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Sikh Marine recruits can keep their turbans and beards throughout training, court rules

<i>Robert Nickelsberg/Getty Images</i><br/>A federal appeals court recently ruled that three Sikh men should be allowed to proceed with Marine Corps recruit training while maintaining their turbans and beards.
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Robert Nickelsberg/Getty Images
A federal appeals court recently ruled that three Sikh men should be allowed to proceed with Marine Corps recruit training while maintaining their turbans and beards.

By Harmeet Kaur, CNN

A federal appeals court has ruled that three Sikh men should be allowed to go through US Marine Corps recruit training with their turbans and beards intact.

Milaap Singh Chahal, Jaskirat Singh and Aekash Singh each tried to enlist in the Marine Corps between March and November 2021, according to a December 23 decision from the US Court of Appeals for the District of Columbia Circuit. The three prospective recruits were previously granted religious accommodations that would allow them to maintain their turbans, beards and other Sikh articles of faith but only after they completed basic training and barring other exceptions. Their attorneys argued that these caveats rendered the accommodations moot.

In April, the Sikh Coalition and other legal partners sued on behalf of the three men, as well as Capt. Sukhbir Toor, alleging that the Marine Corps’ policies required Sikhs to abandon their beliefs and amounted to religious discrimination. A district court in August denied their request for a preliminary injunction, which would have allowed the men to keep their turbans and beards during recruit training while the case was pending.

The federal appeals court’s ruling last week reverses that decision. Per the ruling, Chahal and Jaskirat Singh can immediately begin boot camp with their articles of faith. Because Aekash Singh has since enrolled in college and plans instead to attend Officer Candidate School, his case was sent back to the district court for reconsideration.

“Now our clients are able to go with their visible articles of faith through the whole recruit training boot camp process just like anybody else,” Amrith Kaur Aakre, legal director for the Sikh Coalition, told CNN. “And they are not going to be told that they can’t be there and they don’t belong, and that they aren’t going to be able to fit in and create uniformity and cohesion.”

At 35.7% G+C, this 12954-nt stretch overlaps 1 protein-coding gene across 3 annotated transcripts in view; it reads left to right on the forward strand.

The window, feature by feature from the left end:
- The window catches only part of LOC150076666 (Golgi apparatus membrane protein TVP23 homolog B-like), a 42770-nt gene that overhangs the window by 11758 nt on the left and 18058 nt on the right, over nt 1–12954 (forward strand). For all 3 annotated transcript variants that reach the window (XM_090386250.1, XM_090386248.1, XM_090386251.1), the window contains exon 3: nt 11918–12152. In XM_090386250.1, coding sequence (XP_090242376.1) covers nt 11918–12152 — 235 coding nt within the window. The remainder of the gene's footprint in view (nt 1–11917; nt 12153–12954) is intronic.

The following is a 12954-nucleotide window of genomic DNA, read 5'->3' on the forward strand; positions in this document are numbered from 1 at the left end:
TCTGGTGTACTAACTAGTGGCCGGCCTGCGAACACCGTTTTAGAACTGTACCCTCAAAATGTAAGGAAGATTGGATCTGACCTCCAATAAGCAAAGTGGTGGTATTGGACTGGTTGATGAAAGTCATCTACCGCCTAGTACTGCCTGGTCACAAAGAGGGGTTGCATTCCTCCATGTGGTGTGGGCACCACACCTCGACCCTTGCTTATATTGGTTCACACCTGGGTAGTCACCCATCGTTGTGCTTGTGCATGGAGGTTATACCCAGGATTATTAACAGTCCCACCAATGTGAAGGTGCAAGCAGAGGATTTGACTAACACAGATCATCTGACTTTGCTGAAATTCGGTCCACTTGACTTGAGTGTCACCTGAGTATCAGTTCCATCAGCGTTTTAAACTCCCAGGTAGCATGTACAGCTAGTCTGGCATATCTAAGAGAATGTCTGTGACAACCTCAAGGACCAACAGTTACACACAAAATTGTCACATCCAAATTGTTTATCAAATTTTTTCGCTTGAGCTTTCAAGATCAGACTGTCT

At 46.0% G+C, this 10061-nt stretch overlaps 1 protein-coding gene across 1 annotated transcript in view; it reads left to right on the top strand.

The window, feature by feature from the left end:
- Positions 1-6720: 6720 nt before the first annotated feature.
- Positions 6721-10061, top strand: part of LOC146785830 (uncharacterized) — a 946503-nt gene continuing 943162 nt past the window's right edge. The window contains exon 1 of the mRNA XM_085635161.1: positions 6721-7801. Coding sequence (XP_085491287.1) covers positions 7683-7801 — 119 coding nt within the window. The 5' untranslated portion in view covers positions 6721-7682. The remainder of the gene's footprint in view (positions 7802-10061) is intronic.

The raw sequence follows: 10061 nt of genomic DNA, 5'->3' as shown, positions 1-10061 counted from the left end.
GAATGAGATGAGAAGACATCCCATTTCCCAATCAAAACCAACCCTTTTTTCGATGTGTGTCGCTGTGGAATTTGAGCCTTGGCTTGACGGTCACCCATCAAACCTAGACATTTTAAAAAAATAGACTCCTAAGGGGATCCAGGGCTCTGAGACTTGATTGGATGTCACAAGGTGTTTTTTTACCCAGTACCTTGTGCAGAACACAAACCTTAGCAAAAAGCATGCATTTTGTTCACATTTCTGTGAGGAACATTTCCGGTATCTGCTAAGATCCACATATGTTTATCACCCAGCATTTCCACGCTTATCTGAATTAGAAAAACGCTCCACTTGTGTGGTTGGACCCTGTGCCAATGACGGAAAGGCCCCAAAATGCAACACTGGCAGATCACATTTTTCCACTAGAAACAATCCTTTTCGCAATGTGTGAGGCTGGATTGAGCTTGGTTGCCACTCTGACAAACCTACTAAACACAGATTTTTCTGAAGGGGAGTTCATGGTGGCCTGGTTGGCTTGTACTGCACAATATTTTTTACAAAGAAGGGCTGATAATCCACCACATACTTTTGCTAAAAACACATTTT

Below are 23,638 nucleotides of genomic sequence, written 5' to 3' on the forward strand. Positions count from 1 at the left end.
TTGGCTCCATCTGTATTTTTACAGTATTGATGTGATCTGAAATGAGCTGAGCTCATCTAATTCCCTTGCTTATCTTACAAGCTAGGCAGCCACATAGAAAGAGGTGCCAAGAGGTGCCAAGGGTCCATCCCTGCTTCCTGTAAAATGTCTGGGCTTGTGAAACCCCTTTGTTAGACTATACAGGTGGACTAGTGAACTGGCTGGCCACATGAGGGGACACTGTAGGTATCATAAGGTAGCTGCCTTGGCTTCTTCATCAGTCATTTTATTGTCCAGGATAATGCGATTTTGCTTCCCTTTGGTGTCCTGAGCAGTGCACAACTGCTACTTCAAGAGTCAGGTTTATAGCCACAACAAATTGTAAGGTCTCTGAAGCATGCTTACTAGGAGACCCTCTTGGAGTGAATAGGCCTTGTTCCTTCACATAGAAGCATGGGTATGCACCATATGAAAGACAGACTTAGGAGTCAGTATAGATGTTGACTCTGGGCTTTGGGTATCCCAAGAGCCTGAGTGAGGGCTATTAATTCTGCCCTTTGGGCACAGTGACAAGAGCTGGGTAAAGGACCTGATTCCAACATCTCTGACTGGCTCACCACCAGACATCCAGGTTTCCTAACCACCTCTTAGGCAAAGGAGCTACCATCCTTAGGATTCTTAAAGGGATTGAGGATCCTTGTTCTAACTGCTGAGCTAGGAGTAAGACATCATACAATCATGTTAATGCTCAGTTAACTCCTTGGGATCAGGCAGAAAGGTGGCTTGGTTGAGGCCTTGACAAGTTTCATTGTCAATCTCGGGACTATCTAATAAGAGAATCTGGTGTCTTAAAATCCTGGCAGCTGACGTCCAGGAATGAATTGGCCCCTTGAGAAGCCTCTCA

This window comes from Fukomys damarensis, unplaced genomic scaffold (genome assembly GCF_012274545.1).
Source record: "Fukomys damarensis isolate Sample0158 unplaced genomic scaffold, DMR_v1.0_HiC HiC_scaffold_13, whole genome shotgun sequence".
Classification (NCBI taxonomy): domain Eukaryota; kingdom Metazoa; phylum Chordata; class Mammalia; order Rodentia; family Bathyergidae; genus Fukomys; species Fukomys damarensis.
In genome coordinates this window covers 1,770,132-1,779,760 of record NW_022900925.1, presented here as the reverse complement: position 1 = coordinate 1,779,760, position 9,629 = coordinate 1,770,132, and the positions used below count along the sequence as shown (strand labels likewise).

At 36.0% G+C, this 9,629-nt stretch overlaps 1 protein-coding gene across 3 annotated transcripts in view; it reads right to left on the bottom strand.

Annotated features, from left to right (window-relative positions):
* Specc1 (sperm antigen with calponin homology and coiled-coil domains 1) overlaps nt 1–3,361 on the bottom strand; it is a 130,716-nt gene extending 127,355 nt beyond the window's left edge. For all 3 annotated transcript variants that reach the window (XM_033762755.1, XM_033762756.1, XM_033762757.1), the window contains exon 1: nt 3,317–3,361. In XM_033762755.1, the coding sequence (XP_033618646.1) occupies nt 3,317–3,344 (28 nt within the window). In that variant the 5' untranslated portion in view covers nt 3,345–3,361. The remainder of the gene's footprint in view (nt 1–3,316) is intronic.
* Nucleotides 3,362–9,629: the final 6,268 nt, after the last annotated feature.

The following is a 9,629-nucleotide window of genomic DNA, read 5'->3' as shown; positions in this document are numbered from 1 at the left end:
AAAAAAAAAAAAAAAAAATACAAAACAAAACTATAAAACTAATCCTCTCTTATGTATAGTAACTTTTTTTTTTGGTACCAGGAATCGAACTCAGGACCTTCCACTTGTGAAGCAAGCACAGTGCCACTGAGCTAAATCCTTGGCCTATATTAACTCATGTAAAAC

The Marine Corps has said its strict grooming and dress standards are in place to maintain uniformity in its ranks and that “breaking down individuality and training recruits to think of their team first” is a key component of boot camp, according to the April lawsuit.

Circuit Judge Patricia Millett wrote in the opinion that the Marine Corps failed to demonstrate “a compelling interest accomplished by the least restrictive means” in prohibiting the men from wearing beards and other articles of faith during the 13 weeks of boot camp.

Attorneys for the Sikh recruits, meanwhile, point to other standards the Marine Corps has relaxed in recent years in order to embrace diversity, including allowing tattoos and allowing women to wear some natural hairstyles.

“I just want them to do this for Sikhs. I want them to do this for religious and racial minorities on the whole,” Aakre added. “I just think it’s unfair that (the Marine Corps) get to pick and choose based on their individual value judgments.”

The Marine Corps referred CNN to the Department of Justice, which did not immediately respond to a request for comment.

While the court’s ruling is a victory for Sikh civil rights advocates, Aakre said the legal battle is far from over. The ruling only pertains to Chahal, Jaskirat Singh and Aekash Singh — other prospective recruits might face similar hurdles. She added that “the government has given us no indication that they’re backing down.”

The recent ruling also does not address the case of Toor, who was also part of the April lawsuit, and who under current Marine Corps policies cannot wear his turban and beard while deployed in areas where he could face hostile fire or imminent danger pay.

Aakre said the Sikh Coalition would like to see the Marine Corps adopt a policy similar to that of the Army and the Air Force, which in recent years have streamlined the process for religious accommodations and allow Sikhs to serve with their articles of faith.

Other attorneys for the Sikh men said they hoped that the recent ruling would strengthen the ongoing legal case against the Marine Corps and its policies.

“Our own military and militaries around the world know well that Sikhs with turbans, beards, and other articles of faith are capable of honorable and distinguished military service,” Brian W. Song, a partner at BakerHostetler and counsel for Jaskirat Singh, said in a statement. “This injunction should be a wake up call for the US Marine Corps to recognize that fact as well — especially as our Armed Forces move towards becoming more diverse, more inclusive, and more representative of the America they protect.”

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